It is also recognised that many competitive teams will take a boat fresh from the production line and, before it even gets wet, go into a shed and fair the hull and appendages for themselves. Rather than take the impossible-to-police attitude of prohibiting this, Nautor’s solution has been to remove the incentive – that is, the potential benefits. Every hull is finished and painted after it comes out of the female tool and little else is really needed. The rudders and keel fin are each built in extremely accurate CNC-machined tools so that the surface only requires paint, not fairing. The keel bulb is first cast, then CNC machined to ensure absolute consistency of shape. Only a small range is needed in the bulb corrector weight pocket to compensate for the small variations in the lead density that are unavoidable when casting.

So whereas the boats seen and tested in Sardinia may have been almost down to the design weight, those pockets in the keel bulb were filled with a lot more foam than was wanted. With the diligent work of the build team in Finland, and the ongoing support of designer Juan Kouyoumdjian and his team, not to mention the commitment of class president Jochen Schümann, the standard ClubSwan50 has gone up a gear from when the boat first appeared. Righting moment is now higher, control is up and overall performance is hitting the mark.

The most important element here is that this full review of the boat has allowed Nautor to establish even tighter controls on the manufacturing process to ensure that the boats all come out within a very tight weight range. Not only this, but the righting moment and trim characteristics are also tight. The result is that Nautor has the confidence that the class will produce not only exciting sailing, but genuinely one-design performance.

So the post-launch review not only led to a reduced sailing weight, it narrowed the room for variances or indeed error. The whole process will produce a much closer class than would otherwise be possible.

The next step is to bring the existing boats in line with these new, tighter limits. That is no simple task, but it will be achieved with a return to Nautor for a refit. That has been in mind ever since the approach was first considered, and all changes have been based around not only making these boats measure but also perform equally.

The next question is what may be done to the standard boat. Everyone has their own preferences and requirements. Unlike with a pure raceboat, there are additional elements to consider for a Swan – and this goes beyond simply selecting the colour. The company has pinched a protocol here from the car industry and only permit options that are available direct from Nautor. If what you want isn’t available in the options list, then you are out of luck.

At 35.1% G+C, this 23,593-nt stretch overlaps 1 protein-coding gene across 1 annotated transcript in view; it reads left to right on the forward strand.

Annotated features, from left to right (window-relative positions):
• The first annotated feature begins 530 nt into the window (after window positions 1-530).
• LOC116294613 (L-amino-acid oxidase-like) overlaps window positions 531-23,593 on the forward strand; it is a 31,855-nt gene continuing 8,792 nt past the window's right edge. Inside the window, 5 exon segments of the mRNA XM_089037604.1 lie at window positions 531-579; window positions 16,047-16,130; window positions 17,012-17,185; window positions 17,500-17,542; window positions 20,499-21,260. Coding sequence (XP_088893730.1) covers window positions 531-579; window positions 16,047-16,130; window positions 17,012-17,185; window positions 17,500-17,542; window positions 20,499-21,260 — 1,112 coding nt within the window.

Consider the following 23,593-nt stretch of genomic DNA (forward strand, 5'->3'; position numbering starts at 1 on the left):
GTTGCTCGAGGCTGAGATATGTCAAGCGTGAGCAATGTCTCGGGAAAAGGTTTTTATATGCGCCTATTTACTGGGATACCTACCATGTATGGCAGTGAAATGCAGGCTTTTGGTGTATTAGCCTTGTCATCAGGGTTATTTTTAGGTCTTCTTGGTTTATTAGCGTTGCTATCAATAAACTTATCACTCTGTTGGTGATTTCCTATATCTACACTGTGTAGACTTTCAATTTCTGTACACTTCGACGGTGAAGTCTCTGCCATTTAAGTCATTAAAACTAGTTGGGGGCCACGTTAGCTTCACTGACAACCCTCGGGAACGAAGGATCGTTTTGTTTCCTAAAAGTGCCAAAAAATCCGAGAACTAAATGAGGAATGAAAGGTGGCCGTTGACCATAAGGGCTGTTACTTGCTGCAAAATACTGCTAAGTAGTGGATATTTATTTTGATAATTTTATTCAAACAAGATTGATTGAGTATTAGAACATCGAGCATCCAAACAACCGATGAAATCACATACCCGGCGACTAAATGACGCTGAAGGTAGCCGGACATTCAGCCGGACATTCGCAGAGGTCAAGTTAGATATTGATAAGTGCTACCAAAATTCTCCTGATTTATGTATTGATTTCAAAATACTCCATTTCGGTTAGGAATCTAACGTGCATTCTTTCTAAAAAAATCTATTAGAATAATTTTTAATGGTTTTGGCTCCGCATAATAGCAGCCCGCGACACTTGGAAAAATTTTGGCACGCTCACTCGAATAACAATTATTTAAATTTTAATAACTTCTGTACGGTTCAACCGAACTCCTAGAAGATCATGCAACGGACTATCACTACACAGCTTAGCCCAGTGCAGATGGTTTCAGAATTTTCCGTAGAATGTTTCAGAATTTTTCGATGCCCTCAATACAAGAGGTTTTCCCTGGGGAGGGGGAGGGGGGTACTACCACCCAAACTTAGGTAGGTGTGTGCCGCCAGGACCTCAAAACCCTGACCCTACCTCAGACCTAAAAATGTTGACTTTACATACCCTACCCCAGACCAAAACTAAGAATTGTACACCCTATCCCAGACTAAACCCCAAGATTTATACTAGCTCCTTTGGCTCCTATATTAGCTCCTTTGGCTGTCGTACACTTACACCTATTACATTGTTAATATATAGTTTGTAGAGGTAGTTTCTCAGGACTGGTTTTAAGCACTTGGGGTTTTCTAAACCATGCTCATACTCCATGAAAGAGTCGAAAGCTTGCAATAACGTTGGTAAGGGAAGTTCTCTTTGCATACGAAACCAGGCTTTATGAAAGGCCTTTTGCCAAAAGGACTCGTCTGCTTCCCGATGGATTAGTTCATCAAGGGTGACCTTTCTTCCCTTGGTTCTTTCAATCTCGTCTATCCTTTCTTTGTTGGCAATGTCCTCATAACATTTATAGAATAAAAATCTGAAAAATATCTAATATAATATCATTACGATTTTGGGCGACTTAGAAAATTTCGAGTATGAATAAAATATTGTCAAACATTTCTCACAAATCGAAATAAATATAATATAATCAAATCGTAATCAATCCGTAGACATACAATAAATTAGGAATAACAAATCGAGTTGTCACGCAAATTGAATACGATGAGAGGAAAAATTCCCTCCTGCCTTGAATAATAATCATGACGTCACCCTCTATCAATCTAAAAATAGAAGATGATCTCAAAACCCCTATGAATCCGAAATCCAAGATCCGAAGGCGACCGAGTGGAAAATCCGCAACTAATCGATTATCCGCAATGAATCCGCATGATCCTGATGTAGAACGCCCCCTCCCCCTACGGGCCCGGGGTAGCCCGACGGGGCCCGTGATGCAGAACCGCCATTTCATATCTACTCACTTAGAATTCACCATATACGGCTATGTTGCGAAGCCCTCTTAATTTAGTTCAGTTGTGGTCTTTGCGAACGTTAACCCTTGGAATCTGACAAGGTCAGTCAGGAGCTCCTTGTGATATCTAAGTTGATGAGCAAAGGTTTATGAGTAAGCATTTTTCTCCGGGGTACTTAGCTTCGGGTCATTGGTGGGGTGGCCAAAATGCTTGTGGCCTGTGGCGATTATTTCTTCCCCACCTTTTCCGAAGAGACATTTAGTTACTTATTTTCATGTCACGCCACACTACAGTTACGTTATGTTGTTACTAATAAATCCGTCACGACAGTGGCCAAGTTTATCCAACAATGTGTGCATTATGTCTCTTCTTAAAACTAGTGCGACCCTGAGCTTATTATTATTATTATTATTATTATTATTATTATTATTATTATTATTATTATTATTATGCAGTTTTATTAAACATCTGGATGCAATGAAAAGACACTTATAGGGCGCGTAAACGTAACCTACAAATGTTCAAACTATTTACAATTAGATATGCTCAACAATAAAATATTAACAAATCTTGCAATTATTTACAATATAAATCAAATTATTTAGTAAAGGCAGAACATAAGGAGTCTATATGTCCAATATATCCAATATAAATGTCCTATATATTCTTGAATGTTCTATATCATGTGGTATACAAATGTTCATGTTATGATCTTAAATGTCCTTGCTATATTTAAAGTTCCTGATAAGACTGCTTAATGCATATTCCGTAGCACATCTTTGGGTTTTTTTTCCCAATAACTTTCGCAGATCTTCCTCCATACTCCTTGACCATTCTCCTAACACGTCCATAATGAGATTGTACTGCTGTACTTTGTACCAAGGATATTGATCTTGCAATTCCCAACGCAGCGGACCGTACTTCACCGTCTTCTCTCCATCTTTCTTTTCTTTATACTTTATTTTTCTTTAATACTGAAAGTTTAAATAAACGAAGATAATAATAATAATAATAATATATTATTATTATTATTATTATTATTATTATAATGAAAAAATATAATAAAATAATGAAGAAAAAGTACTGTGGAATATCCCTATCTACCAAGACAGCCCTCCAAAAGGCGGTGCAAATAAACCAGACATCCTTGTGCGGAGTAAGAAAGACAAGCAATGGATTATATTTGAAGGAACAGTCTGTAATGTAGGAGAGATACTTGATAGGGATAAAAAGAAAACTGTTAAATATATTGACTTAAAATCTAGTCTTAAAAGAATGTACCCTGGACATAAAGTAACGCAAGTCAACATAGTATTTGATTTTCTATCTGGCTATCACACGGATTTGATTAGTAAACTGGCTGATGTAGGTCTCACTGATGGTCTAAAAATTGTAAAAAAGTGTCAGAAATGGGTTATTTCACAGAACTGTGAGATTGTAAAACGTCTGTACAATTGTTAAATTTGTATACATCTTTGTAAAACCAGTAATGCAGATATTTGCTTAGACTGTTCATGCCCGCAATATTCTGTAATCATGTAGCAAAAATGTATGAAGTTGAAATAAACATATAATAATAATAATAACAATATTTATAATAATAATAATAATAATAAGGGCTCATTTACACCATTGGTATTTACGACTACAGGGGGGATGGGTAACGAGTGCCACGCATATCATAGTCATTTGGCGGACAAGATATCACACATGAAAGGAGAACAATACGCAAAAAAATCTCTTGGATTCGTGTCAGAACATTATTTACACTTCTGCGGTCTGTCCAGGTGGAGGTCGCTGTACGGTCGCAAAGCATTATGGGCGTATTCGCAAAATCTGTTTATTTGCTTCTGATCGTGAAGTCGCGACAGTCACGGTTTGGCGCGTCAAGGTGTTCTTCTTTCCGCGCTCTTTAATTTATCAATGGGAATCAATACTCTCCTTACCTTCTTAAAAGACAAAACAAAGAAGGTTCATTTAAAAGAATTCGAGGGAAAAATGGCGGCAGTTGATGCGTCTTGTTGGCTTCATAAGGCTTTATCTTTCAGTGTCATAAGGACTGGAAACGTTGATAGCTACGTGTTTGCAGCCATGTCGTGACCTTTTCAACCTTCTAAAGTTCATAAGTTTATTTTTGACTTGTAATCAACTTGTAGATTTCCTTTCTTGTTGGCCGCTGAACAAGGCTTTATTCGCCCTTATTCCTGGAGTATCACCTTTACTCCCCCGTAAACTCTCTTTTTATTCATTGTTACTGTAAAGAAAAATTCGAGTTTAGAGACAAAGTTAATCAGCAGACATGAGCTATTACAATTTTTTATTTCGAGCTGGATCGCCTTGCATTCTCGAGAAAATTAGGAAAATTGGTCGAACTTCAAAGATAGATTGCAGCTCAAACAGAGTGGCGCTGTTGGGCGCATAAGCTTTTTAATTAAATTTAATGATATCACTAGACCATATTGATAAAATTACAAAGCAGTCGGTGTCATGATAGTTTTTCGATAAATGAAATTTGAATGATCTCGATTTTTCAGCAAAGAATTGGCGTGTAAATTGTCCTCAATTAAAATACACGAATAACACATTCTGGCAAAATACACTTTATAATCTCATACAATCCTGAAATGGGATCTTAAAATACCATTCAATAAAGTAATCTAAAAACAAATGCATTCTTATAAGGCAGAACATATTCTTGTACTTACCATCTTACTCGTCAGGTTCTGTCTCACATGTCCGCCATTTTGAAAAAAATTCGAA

The advantage is that Nautor knows the exact weight and trim effect of every option and they are either designed to be removable for racing, or weight adjustments can be made to compensate for them being in place. An extra complexity, but this is a Swan.

The ClubSwan50 Class rules are based on a standard World Sailing format and, using the final boat weights, they incorporate the tight controls now being applied. These rules will be sent to World Sailing with the objective of the class being approved as an International Recognised Class in November. By that time there should be easily enough boats on the water to meet the World Sailing requirements, so plans for a world championship in 2018 can be set in motion.

For 2017 the grand finale of the ClubSwan50 racing programme will be the inaugural edition of The Nations Trophy, which will take place in Palma from 10 to 14 October, where a minimum of 10 ClubSwan 50s are expected to participate.

All looks positive for an exciting first season. The structure is in place for a full, longterm race schedule and a class that can become well established and provide exciting racing in fleets all around the world in coming years.

It is rare that a new one-design class plans ahead in as much detail as ClubSwan50 has. In this case the class management team, including Jochen Schümann, Enrico Chieffi, Ettore Mattiello and Claudia Tosi and Volvo Ocean 65 manager James Dadd, have been involved since very early on. This means that different views and requirements have been on the table when decisions are being made, not after the case. Such advance planning sets this new class in good stead for the future.